Reply To: Romanticism
EncycliosOrganizerMay 10, 2023 at 3:48 PM
Historical notes: 1824-1840
The third phase of Romanticism-which could rightly be called the Romantic movement-is dominated by the conception of the artist as “genius” impersonated by Turner and Delacroixin their maturity. Turner and Delacroix were very different in tendencies and character, but they had some traits in common. Both maintained close ties with the masters of the seventeenth century and found powerful defenders, respectively, in Ruskin and Baudelaire. Both remained faithful to official institutions such as the Academy or the Salon. Both were at the origin of a fracture in the evolution of painting and contributed to its radical change.
Both, finally, pushed themselves to the limits of the possibilities of their pictorial language, and left neither pupils nor disciples. That said, the two characters embody the opposing conceptions of the romantic genius. Delacroix, susceptible, sophisticated, cultured, primarily Parisian; he remained attached to the academic ideal of history painting; his work is anthropocentric: he paints man in different historical, geographical, mythological or allegorical contexts. Turner, rugged, reserved, solitary and independent, uses human action only to punctuate his vision of nature: series of variations on themes by Claude Lorrain, or celebrations of the spontaneous forces of nature, storm, sunrise, speed, fire. Turner and Delacroix both had traditional training.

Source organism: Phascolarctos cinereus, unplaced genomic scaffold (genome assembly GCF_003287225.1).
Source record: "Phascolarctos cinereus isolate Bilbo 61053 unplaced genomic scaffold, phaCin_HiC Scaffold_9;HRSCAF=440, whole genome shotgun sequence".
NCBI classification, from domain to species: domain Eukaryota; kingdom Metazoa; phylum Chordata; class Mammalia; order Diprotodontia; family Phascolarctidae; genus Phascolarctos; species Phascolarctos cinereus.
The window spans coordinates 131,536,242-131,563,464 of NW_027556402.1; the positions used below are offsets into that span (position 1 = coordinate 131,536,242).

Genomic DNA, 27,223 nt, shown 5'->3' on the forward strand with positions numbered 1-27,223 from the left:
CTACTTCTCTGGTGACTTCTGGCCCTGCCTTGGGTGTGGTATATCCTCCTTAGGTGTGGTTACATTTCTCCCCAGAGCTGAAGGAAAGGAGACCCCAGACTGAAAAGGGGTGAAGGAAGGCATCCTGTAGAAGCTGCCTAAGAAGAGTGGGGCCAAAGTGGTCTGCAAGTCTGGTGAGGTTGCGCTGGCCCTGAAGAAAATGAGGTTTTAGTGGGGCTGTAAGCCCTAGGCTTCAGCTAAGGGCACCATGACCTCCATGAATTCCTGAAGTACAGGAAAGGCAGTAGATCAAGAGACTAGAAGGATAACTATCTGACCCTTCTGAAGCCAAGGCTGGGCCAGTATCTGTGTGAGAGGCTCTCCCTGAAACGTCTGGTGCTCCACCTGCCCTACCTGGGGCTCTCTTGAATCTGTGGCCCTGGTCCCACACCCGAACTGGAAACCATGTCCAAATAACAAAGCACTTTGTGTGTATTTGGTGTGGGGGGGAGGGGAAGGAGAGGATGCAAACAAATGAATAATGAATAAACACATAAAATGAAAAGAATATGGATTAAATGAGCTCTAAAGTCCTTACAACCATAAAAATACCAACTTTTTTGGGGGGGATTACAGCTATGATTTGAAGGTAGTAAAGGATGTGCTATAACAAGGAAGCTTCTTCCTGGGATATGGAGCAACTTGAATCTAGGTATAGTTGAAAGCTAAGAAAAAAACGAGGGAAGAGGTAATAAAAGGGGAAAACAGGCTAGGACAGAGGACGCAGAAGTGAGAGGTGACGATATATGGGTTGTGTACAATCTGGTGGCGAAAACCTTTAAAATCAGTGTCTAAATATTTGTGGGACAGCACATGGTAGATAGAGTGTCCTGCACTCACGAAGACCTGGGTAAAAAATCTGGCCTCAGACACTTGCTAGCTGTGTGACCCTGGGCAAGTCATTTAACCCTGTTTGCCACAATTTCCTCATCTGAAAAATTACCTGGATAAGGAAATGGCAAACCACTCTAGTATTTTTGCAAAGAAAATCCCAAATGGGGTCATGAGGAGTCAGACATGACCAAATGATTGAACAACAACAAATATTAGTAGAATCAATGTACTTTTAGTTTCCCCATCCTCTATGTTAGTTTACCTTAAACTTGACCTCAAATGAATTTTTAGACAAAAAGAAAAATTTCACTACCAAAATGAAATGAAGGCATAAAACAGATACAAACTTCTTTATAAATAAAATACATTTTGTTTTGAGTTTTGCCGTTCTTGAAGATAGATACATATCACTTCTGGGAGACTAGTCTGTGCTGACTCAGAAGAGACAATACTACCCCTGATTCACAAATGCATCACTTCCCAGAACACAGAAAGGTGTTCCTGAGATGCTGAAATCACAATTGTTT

Delacroix was a pupil of Guérin and was influenced in his youth by Gros, Géricault and Bonington. The first work he presented to the public, Dante and Virgil (1822: Paris, Louvre), is close to Géricault and corresponds to the tradition of the tragic epic as David had defined it. His second main work on display, the Massacres of Chios (1824: ibid.), of classical construction and faithful to the conception of the modern historical subject set by Gros, nevertheless breaks completely with the past in its workmanship and treatment of color; it draws on a lightness, fluidity and beauty no longer known in France since the end of the 18th century. This change has been attributed to the influence of English painters such as Constable and Lawrence, whom Delacroix had been able to study at the Salon of 1824; it is more likely that he combined the transparency of Bonington with the generous vitality of Rubens, from whom he took many copies. His most Rubensian and romantic work, however, is Sardanapalo (1827: ibid.), a dazzling and curious mixture of pathos and sadism, which remain the artist’s two fundamental qualities. After this date, he abandoned the romantic model for classical inspiration and returned to the great traditions of painting of the seventeenth century.